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Parsing multiomics landscape of activated synovial fibroblasts highlights drug targets linked to genetic risk of rheumatoid arthritis


Objectives Synovial fibroblasts (SFs) are one of the major components of the inflamed synovium in rheumatoid arthritis (RA). We aimed to gain insight into the pathogenic mechanisms of SFs through elucidating the genetic contribution to molecular regulatory networks under inflammatory condition.

Methods SFs from RA and osteoarthritis (OA) patients (n=30 each) were stimulated with eight different cytokines (interferon (IFN)-α, IFN-γ, tumour necrosis factor-α, interleukin (IL)-1β, IL-6/sIL-6R, IL-17, transforming growth factor-β1, IL-18) or a combination of all 8 (8-mix). Peripheral blood mononuclear cells were fractioned into five immune cell subsets (CD4+ T cells, CD8+ T cells, B cells, natural killer (NK) cells, monocytes). Integrative analyses including mRNA expression, histone modifications (H3K27ac, H3K4me1, H3K4me3), three-dimensional (3D) genome architecture and genetic variations of single nucleotide polymorphisms (SNPs) were performed.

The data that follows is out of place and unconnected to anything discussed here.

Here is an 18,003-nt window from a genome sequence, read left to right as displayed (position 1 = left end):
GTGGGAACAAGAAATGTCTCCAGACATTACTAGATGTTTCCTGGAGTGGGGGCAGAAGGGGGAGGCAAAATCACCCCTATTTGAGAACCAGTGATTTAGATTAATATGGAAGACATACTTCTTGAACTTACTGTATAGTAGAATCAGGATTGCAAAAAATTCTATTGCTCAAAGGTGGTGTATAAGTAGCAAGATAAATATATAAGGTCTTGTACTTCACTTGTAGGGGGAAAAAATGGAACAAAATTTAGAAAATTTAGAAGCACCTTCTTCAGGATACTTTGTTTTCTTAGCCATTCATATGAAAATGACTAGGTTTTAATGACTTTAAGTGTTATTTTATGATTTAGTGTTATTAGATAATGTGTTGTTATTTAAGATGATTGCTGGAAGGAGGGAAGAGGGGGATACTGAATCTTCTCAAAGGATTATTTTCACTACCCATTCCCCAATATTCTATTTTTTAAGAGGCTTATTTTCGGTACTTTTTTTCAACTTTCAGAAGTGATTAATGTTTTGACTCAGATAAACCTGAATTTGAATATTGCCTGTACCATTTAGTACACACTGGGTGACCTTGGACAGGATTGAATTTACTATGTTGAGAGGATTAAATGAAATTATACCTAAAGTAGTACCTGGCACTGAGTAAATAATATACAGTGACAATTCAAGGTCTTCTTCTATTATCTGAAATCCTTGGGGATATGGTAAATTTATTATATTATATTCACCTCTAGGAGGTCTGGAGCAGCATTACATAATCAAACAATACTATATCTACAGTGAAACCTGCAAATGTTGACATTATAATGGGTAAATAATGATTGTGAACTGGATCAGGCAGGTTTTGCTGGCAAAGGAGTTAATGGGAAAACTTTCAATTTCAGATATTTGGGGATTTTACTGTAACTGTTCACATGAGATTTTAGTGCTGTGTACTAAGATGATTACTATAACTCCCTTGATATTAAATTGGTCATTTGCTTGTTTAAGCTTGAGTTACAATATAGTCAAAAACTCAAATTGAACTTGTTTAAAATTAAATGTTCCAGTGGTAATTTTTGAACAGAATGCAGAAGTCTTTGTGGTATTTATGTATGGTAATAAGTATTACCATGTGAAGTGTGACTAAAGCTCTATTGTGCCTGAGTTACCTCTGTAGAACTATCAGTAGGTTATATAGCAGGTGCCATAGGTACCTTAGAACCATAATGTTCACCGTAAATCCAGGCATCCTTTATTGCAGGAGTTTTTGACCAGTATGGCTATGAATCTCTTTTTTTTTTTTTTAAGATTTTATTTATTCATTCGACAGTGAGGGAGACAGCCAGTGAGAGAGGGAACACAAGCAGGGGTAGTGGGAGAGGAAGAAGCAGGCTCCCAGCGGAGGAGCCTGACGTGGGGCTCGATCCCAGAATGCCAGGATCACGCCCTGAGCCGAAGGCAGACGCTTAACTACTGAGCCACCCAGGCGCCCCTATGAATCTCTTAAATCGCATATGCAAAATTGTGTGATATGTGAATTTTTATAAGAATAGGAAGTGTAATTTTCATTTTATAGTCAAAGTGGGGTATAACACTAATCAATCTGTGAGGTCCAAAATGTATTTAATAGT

Results Unstimulated RASFs differed markedly from OASFs in the transcriptome and epigenome. Meanwhile, most of the responses to stimulations were shared between the diseases. Activated SFs expressed pathogenic genes, including CD40 whose induction by IFN-γ was significantly affected by an RA risk SNP (rs6074022). On chromatin remodelling in activated SFs, RA risk loci were enriched in clusters of enhancers (super-enhancers; SEs) induced by synergistic proinflammatory cytokines. An RA risk SNP (rs28411362), located in an SE under synergistically acting cytokines, formed 3D contact with the promoter of metal-regulatory transcription factor-1 (MTF1) gene, whose binding motif showed significant enrichment in stimulation specific-SEs. Consistently, inhibition of MTF1 suppressed cytokine and chemokine production from SFs and ameliorated mice model of arthritis.

Conclusions Our findings established the dynamic landscape of activated SFs and yielded potential therapeutic targets associated with genetic risk of RA.

  • synovitis
  • fibroblasts
  • arthritis
  • rheumatoid
  • cytokines
  • autoimmune diseases

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